Who doesn’t recall at some point seeing a late night television infomercial pitching some sort of “miracle” product that you just have to have? How about a magical pill that had the power to melt away that unwanted pounds or give you all the energy you could possibly want? These types of snake oil products aren’t just doomed to be promoted through infomercials. Email spammers want their share of the profits also. The security research team at AppRiver has spotted a snake oil campaign earlier this week. The email blast is a marketing email for a “brain enhancement” pill that claims to help you “think like Bill Gates.”
The email is cleverly disguised in a newsletter format reminiscent to that of what larger media publications use. Besides the outlandish claims inside the message, the spammers also injected random, hidden text within the email to trick spam filters into thinking the email is not spam. This is known as text stuffing.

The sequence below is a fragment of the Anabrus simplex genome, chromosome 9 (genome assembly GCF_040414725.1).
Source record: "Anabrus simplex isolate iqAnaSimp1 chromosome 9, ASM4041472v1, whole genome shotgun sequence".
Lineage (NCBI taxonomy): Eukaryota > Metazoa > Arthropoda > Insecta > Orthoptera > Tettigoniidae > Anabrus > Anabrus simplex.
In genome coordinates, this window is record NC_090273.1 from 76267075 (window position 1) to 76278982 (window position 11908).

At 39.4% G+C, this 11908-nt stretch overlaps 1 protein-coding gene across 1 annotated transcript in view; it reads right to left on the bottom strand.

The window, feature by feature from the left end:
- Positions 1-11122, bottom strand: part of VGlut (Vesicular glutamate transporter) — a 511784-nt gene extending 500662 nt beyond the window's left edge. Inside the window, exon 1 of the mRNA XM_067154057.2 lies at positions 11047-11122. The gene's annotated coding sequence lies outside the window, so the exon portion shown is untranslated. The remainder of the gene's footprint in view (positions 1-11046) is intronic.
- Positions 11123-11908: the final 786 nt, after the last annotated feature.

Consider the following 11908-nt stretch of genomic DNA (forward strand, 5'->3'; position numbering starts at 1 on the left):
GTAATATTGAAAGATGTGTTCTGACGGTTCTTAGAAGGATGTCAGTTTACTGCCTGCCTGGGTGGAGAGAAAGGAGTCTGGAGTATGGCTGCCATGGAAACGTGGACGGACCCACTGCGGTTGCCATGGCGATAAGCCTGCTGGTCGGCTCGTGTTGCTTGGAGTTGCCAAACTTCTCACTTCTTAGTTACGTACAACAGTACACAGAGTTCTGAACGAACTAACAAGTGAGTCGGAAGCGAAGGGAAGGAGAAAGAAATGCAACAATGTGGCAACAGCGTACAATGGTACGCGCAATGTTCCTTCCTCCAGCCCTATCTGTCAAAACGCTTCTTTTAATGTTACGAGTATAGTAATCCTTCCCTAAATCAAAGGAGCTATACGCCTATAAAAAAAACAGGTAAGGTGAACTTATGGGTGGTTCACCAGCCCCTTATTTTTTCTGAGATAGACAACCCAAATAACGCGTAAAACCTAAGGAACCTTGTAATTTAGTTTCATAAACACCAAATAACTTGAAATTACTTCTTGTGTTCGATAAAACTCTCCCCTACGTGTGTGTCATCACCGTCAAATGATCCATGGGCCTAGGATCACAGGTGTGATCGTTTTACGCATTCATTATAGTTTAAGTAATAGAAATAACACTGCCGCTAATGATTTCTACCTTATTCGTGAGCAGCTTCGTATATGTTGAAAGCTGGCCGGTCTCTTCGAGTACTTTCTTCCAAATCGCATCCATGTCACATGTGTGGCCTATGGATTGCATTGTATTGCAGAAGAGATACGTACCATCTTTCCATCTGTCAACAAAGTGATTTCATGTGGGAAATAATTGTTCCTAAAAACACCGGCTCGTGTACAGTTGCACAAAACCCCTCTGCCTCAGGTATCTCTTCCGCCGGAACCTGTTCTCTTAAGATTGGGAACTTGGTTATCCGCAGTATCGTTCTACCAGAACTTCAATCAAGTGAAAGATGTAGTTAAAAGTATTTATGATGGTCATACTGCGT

The email contains a link to a website that goes into more detail about the brain enhancement product. The website again is mocked up to resemble a news publication, along with a fake Facebook “Like” counter, Amazon product reviews, excerpts from clinical case studies and more. After a few seconds on the site, we were prompted to purchase the product at 75% off.
While not your typical malware threat, snake oil campaigns can be destructive in their own right, usually financially. It’s always best to get independent verification on marketing emails like these if you decide to try a product or service you’re unfamiliar with. A quick Google search can usually provide hints at the legitimacy of an email blast such as this. Because the campaign utilized common tactics known to spammers like text stuffing, multiple sending domains and questionable data, we can safely assume that the legitimacy of this email blast should be questioned.
AppRiver’s SecureTide spam & virus filter has quarantined around 14,300+ of these messages so far, preventing them from reaching our customers’ inboxes.